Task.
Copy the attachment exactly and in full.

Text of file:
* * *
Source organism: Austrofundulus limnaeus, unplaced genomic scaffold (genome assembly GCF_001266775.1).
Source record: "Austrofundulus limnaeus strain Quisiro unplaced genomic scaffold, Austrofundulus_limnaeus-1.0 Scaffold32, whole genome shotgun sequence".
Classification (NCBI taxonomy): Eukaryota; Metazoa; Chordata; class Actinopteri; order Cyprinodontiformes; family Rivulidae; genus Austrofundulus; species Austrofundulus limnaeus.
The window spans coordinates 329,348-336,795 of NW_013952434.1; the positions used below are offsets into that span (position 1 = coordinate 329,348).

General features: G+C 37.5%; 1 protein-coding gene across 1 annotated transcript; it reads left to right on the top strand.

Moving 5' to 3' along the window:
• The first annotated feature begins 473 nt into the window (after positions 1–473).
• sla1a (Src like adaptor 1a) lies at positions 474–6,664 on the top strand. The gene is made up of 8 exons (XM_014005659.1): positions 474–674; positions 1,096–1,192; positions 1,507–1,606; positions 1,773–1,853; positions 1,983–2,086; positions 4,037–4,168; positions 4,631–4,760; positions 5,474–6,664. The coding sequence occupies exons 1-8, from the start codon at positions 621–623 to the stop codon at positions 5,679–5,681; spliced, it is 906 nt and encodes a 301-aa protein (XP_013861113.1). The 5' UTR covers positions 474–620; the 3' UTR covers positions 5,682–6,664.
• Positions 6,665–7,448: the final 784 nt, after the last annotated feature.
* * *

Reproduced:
Source organism: Austrofundulus limnaeus, unplaced genomic scaffold (genome assembly GCF_001266775.1).
Source record: "Austrofundulus limnaeus strain Quisiro unplaced genomic scaffold, Austrofundulus_limnaeus-1.0 Scaffold32, whole genome shotgun sequence".
Classification (NCBI taxonomy): Eukaryota; Metazoa; Chordata; class Actinopteri; order Cyprinodontiformes; family Rivulidae; genus Austrofundulus; species Austrofundulus limnaeus.
The window spans coordinates 329,348-336,795 of NW_013952434.1; the positions used below are offsets into that span (position 1 = coordinate 329,348).

General features: G+C 37.5%; 1 protein-coding gene across 1 annotated transcript; it reads left to right on the top strand.

Moving 5' to 3' along the window:
• The first annotated feature begins 473 nt into the window (after positions 1–473).
• sla1a (Src like adaptor 1a) lies at positions 474–6,664 on the top strand. The gene is made up of 8 exons (XM_014005659.1): positions 474–674; positions 1,096–1,192; positions 1,507–1,606; positions 1,773–1,853; positions 1,983–2,086; positions 4,037–4,168; positions 4,631–4,760; positions 5,474–6,664. The coding sequence occupies exons 1-8, from the start codon at positions 621–623 to the stop codon at positions 5,679–5,681; spliced, it is 906 nt and encodes a 301-aa protein (XP_013861113.1). The 5' UTR covers positions 474–620; the 3' UTR covers positions 5,682–6,664.
• Positions 6,665–7,448: the final 784 nt, after the last annotated feature.